Confident Faith - December 2015

Doubt – Part 3.

Doubt is serious. Doubt is the greatest common reason given in surveys of former Christian youth who later left the church. They were discouraged from expressing their doubts in their church and youth group, or they encountered people incapable of helping them.

Steve Jobs, Apple Computer magnate, grew up a Christian. He died a Zen Buddhist.

At thirteen, his world was rocked by a 1968 Life magazine cover showing two starving children in Biafra. Steve asked his pastor, “If I raise my finger does God know which one before I raise it?” “Yes, God knows everything,” said the pastor. “Did God know what was going to happen to those children?” asked Steve. All the pastor said was, “I know you don’t understand, but yes, God knows about that.” No answer. No apologetic. No sympathy. No reason. No “Let’s talk about this.” Jobs left the church and never returned.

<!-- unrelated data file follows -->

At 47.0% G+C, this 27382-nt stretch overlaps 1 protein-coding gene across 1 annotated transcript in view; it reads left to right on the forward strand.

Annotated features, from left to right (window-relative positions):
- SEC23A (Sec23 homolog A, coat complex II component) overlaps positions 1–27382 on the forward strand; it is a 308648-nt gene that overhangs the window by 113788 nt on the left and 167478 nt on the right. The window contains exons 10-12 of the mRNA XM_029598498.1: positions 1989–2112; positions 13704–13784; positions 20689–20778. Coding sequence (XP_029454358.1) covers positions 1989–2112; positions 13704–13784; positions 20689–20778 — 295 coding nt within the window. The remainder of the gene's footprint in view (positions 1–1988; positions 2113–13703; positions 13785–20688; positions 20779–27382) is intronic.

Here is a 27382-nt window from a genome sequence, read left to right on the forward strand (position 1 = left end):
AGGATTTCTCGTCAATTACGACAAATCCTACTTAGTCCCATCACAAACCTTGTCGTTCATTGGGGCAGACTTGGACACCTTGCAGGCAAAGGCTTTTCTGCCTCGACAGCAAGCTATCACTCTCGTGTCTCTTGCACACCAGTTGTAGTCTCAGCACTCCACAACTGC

Is this a hard question? Yes, but it is answerable. Steve Jobs deserved an answer. He got none.

It’s not just our clergy or Sunday School leaders who need to be equipped to answer such questions but every parent and every single member. Every church needs to clearly proclaim an open door policy for doubts to be expressed and dealt with.

Doubts confronted properly lead to a stronger more confident faith. Doubts suppressed extinguish faith.

(Steve Jobs story from Doubting Toward Faith, The Journey to Confident Christianity, by Bobby Conway, pp 49-50)

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Confident Faith - January 2016

“Peace on Earth”